Also, in her book Reality Rules, Besty Fraser has a chapter on “Natural Disasters and Disease Epidemics” that includes titles like Jim Murphy’s An American Plague and Susan Bartoletti’s Black Potatoes.  And don’t forget the nonfiction title Invisible Microbe by Jim Murphy.

And so I spent this morning avoiding everything I am supposed to be doing and made an RA poster to do a display.  You can download the poster at https://www.box.com/s/qkwn20dxkut0t90zacs7

True Confessions of a Reluctant Historical Fiction Reader That is Obsessed with Epidemics: Top 10 Books about Epidemics

“Bring out your dead.” – Monty Python and the Holy Grail

When I was in the 8th grade, my history teacher was oh so kind as to send a note home to my parents letting them know I was failing history.  As you can imagine, that did not go over well.  And thus began my hate affair with history.  I have a hard time remembering facts, I am more of a concept girl.  Ask me to write an essay and I can knock your socks off, but ask me to remember a date and we suddenly have an issue.  You know those people that can walk around quoting facts and reciting lines from their favorite movies and TV shows? Yeah, that’s not me.  And because I always struggled with history, that might explain why I struggle with historical fiction.  I am not it’s number one fan.  But I read it.  Occasionally.  I mean, you know, once in a blue moon.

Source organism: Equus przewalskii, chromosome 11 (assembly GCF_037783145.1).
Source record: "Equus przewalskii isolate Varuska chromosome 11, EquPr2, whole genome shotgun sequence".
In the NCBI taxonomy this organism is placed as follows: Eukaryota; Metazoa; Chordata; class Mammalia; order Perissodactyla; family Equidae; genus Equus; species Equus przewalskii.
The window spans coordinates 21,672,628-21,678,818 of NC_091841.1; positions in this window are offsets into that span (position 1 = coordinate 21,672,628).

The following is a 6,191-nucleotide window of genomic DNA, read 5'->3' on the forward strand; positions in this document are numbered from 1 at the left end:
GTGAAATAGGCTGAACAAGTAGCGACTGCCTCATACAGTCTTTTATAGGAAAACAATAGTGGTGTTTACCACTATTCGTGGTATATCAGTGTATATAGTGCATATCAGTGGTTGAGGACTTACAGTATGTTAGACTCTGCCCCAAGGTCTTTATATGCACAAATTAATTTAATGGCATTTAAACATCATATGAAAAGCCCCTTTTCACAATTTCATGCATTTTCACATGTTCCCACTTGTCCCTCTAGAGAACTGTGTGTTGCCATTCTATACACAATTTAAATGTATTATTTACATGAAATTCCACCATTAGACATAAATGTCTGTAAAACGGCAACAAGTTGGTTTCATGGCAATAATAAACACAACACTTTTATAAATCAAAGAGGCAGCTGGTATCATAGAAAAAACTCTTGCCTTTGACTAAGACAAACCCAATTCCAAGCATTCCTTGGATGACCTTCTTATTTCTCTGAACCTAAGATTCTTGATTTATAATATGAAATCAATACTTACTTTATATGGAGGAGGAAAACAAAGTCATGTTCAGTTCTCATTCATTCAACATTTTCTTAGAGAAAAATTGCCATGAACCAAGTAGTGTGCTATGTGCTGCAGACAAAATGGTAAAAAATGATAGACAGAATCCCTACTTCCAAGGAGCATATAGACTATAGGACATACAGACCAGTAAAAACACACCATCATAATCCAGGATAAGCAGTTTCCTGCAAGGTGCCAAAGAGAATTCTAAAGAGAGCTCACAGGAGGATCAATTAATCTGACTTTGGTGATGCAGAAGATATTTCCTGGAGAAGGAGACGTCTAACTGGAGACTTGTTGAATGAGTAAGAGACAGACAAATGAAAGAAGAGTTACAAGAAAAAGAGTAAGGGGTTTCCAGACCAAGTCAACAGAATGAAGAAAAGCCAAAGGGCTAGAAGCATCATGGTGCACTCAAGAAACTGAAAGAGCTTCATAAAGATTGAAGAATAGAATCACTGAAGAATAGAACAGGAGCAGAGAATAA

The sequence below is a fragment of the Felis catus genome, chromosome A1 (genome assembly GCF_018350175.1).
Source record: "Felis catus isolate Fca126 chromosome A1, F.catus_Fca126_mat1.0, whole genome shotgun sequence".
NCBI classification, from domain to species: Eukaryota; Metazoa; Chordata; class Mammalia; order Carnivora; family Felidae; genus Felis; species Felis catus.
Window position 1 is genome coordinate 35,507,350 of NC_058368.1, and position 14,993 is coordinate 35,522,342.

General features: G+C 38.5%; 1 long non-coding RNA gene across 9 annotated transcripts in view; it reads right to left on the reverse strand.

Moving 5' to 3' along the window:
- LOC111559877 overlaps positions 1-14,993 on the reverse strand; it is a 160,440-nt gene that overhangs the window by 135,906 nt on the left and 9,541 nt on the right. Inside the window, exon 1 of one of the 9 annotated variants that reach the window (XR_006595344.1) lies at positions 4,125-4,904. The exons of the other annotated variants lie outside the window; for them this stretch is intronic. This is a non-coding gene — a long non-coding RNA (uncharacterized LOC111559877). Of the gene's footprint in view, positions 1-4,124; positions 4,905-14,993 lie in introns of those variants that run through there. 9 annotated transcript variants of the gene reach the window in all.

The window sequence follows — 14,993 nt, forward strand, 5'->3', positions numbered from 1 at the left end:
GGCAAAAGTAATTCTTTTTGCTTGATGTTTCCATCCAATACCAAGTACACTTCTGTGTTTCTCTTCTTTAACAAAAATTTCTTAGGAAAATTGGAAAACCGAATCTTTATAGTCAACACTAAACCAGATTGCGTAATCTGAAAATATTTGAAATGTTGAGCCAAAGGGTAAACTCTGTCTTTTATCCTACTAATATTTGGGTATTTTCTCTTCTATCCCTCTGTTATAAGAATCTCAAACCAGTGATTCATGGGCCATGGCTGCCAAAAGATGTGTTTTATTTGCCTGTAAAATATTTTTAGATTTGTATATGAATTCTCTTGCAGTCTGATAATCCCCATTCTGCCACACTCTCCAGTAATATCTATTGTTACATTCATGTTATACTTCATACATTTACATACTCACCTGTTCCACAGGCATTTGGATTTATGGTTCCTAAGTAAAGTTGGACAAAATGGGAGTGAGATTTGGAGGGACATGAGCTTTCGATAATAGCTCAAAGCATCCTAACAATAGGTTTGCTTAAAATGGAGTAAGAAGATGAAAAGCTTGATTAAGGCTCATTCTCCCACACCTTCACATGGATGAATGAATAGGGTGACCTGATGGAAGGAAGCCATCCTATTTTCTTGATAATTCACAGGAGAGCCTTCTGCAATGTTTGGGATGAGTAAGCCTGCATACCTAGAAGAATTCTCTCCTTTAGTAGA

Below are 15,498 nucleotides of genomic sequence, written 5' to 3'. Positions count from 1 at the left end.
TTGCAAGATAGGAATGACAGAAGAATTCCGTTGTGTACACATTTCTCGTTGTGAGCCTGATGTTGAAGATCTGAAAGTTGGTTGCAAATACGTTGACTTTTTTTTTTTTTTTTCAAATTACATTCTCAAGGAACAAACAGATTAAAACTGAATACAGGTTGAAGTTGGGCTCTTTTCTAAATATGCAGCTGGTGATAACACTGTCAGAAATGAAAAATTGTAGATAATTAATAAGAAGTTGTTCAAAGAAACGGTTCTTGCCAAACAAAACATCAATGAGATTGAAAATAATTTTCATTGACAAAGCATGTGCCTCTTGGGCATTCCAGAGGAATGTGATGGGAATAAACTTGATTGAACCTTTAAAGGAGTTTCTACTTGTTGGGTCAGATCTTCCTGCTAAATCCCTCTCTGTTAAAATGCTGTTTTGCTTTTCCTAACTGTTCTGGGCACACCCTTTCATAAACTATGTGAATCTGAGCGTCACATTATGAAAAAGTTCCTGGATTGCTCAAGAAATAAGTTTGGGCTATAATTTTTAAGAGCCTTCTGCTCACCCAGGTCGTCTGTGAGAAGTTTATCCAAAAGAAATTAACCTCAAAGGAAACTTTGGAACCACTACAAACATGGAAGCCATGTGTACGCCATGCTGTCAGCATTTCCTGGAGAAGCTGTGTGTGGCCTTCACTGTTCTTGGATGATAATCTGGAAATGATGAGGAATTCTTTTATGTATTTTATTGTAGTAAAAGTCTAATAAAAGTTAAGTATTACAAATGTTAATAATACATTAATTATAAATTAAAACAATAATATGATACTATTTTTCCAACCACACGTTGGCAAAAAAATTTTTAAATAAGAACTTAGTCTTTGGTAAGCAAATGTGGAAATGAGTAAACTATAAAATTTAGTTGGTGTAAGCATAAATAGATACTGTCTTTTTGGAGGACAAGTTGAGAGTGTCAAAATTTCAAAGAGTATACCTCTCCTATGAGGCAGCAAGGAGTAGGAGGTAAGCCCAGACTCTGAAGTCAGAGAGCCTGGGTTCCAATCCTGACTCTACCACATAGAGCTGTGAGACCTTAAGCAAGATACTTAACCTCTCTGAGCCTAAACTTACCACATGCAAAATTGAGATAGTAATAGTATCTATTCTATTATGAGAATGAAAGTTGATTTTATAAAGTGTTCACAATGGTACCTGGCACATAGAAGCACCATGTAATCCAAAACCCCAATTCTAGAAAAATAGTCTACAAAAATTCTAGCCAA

But, I am a huge fan of epidemics.  I wouldn’t want to live in one, but like zombie fiction, they make us question who we are and what we will do to survive.  In fact, of all the historical fiction books that I have ever read, hands down my favorite is Fever, 1793 by Laurie Halse Anderson. Here we have a female character, 14-year-old Mattie Cook, fighting to survive an outbreak of Yellow Fever in Philadelphia.  Fever is a great read because it gives you those little historical facts, but with plenty of action and adventure and a fairly kick butt heroine, especially for the time period.  Plus, people die from the fever.  Yes, it is sad and no, I have no idea what my fascination with epidemics is (don’t judge).  I can tell you that The Mr. is sick of watching the movie Contagion, so the other night I mixed it up a bit and kicked it old school and watched Outbreak (based on the book by Robin Cook of course).

 
“I’m not dead yet.”
“Well, he will be soon, he’s very ill.”
“I’m getting better.”
“No you’re not, you’ll be stone dead in a moment.” – Monty Python and the Holy Grail

So, now you know, Fever, 1793 by Laurie Halse Anderson is my favorite Historical Fiction book for teens.  And, here are some other great books that deal with epidemics, only a few of which are historical fiction as many of them are science fiction – it turns out that plagues are a great way to make both vampires and zombies (you know I LOVE the Rot & Ruin series by Jonathan Maberry) and bring about the end of the world.  And one of them is even nonfiction.

“He’s only mostly dead.” – The Princess Bride

 
Deadly by Julie Chibbaro
Deadly is a look at the typhoid outbreak in New York and the lady known to many as “Typhoid Mary”.  Not only a look at science, but an interesting look at the expectations of women in a different time and a young girl named Prudence who wants to be a scientist in a time when women were encouraged to pursue different types of things.
 
 
 
Plague by Jean Ure